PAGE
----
B.C. beekeepers will face extra supply challenges this year thanks to COVID-19 supply chain disruptions. (Black Press Media file photo)

B.C. beekeepers will face extra supply challenges this year thanks to COVID-19 supply chain disruptions. (Black Press Media file photo)

Bee supply threatened this year by wasps, COVID

No, bees aren’t getting COVID, it’s the supply chain that’s been disrupted

Bumblebees are waking up from a winter hibernation, and have been spotted buzzing around the forests near bee master Barry Denluck’s home on Pender Island.

But along with them, hornets and wasps are also emerging, and it’s time to set up traps for these carnivores, he warns.

“Wasps and hornets eat honey bees for breakfast, lunch and dinner. Half of my losses over the years have been from wasp predation,” he said.

The formidable predators can decimate a honey bee colony in a matter of hours, and all a beekeeper can do is watch.

If a scout wasp is able to sneak into a beehive and snatch a larva — pure protein, and a very good snack — it will tag the hive with a pheromone the rest of its family will smell. Once they catch the scent, the bees are as good as gone.

“We’re out there every day right now washing the front of our beehives with soap and water, hoping that we can get the tag off before the next wasp comes,” Denluck said of he and the Vancouver Island community of apiarists.

He thinks wasp and hornet populations are increasing, a worrying sign if true.

Honey bees are already in trouble this year, Denluck said, due to February’s polar vortex that brought cold winds and humidity as well as aggressive predation from hornets and wasps. Vancouver Island beekeepers are sharing sad news of hives that didn’t survive the winter. Denluck has never had as many requests for new bees as he has this year.

“We’ve had a tremendous amount of losses this year. Our list for nucs (nucleus colonies) are way up there. People requesting nucs now are going to get them in May and into June,” said Stan Reist, an importer, pollinator, educator and bee master of the Flying Dutchman in Nanaimo.

READ MORE: Breeding a better bee for Vancouver Island

Supply of bees disrupted by COVID-19

On top of exaggerated losses, the coronavirus pandemic has wreaked havoc on worldwide bee supply routes, with at least one shipment of bees arriving dead in Vancouver from New Zealand.

Reist said the route many bees take — via plane, not their own wings — have been rerouted to land in the United States, leaving Canadian bee importers dependant on Air Canada. This would be fine except that the carrier happens to have upgraded their Vancouver-Auckland-Sydney route to the energy-efficient Boeing 787. One of the Dreamliner’s ‘efficiencies’ is less air conditioning in the cargo hold.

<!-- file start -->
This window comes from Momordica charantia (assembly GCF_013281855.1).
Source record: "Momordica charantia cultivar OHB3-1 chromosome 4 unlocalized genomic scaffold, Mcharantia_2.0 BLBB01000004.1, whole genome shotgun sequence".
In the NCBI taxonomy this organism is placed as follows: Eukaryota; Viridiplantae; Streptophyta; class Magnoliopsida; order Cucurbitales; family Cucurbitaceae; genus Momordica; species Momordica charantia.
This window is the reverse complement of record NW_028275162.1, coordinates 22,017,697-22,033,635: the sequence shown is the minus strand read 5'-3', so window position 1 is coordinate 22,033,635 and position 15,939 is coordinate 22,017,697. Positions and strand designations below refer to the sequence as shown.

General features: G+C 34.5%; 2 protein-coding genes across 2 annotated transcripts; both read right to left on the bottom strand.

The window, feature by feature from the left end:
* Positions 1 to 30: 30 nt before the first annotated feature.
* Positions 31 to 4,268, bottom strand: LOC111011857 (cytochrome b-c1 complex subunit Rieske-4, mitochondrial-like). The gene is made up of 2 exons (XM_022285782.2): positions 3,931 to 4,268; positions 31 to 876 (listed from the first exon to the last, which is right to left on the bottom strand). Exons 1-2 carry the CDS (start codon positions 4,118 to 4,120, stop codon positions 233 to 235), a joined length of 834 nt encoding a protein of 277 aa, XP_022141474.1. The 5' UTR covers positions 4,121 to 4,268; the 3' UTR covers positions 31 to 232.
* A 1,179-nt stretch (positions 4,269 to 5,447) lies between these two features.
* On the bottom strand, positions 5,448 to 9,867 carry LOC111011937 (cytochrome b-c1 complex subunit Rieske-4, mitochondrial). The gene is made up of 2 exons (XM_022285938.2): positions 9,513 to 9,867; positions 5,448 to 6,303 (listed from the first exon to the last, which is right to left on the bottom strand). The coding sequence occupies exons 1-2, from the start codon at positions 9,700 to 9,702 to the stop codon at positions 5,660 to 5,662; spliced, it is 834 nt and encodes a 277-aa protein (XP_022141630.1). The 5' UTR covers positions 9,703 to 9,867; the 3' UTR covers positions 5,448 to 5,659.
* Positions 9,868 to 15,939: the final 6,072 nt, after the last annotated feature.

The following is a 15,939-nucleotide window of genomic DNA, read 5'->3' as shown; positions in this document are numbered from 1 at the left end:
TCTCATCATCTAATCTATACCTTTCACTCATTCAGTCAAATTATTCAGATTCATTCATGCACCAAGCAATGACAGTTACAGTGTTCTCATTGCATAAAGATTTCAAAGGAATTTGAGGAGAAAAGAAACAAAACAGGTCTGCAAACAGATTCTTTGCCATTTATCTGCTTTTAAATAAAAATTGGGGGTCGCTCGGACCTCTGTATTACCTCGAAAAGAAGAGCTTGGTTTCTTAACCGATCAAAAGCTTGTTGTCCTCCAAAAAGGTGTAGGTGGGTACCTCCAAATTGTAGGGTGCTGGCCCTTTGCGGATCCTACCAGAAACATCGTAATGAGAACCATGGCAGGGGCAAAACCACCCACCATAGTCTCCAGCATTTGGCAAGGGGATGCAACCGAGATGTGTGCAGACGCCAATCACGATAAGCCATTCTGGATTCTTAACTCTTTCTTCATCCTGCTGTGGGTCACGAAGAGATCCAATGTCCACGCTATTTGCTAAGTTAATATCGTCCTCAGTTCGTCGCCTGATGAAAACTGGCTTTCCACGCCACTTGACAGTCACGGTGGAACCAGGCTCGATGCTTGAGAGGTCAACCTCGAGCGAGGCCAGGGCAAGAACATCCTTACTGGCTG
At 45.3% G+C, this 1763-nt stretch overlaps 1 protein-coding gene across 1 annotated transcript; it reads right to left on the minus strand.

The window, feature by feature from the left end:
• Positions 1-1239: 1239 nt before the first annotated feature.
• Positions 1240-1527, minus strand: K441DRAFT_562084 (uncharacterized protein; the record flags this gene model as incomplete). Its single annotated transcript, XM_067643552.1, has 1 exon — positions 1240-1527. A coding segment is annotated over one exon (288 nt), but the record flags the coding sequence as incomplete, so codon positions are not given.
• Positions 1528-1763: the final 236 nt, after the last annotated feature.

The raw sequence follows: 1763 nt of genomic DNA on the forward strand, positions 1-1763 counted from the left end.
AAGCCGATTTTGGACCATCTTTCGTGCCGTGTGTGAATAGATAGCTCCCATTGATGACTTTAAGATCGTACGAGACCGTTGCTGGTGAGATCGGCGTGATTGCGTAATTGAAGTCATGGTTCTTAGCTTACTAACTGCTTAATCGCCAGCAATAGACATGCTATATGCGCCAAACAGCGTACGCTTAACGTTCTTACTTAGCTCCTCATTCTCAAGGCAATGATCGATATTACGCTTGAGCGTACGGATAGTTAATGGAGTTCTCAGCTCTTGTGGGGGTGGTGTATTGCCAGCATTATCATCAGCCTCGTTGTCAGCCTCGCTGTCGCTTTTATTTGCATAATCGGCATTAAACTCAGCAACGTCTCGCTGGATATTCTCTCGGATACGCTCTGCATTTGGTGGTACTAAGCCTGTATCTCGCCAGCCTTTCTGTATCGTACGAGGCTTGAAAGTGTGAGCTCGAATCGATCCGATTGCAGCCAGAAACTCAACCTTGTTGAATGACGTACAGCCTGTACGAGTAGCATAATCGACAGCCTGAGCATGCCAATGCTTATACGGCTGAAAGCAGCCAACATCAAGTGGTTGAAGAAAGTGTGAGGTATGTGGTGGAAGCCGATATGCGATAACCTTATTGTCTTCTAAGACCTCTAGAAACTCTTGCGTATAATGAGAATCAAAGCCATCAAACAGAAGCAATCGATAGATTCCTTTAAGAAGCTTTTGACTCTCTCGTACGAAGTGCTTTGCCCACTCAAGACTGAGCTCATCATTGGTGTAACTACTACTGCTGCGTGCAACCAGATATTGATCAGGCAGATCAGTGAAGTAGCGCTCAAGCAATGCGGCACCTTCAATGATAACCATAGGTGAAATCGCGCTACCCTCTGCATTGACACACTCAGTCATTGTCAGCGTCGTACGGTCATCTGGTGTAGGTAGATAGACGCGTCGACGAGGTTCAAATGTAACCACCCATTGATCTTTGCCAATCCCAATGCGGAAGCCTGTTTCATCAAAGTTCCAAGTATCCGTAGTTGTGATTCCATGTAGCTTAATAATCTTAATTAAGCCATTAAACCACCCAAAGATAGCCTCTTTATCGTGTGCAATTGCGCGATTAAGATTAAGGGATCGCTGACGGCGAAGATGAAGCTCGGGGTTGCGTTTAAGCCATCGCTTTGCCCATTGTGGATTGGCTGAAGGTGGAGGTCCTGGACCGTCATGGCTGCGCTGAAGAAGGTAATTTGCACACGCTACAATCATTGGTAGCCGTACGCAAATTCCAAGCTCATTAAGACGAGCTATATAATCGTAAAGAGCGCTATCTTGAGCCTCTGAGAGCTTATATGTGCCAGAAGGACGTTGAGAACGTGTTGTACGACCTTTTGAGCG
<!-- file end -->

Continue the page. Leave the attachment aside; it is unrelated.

The bees got too hot mid-flight, and a whole pallet of around 650 packages arrived dead.

It’s a major challenge for Canada, a country that’s not even close to being self-sufficient in bees. Most imports come from New Zealand and Australia and are used to replace hive colonies that didn’t survive the winter.

“There were 80 pallets scheduled [to come to Canada], and I think we’ll end up with 20,” Reist said.

The president of the Canadian Honey Council is working hard to try and have Air Canada switch back to the original Boeing 777 with bee-quality air conditioning.

In the meantime, Reist said importers from the Prairies have started getting bees delivered to Toronto via Boeing 777s, and driving across the country to pick them up.

Reist’s Flying Dutchman importing, pollinating and honey company was able to get two pallets alive in early March before the weather warmed, but said bee supply will be strained this year.

READ MORE: Automated honey extraction system to help B.C.’s beekeeping industry


Do you have something to add to this story, or something else we should report on? Email:zoe.ducklow@blackpress.ca. Follow us on Instagram.
Like us on Facebook and follow us on Twitter.

CoronavirusEnvironmentgardening

Get local stories you won't find anywhere else right to your inbox.
Sign up here

Just Posted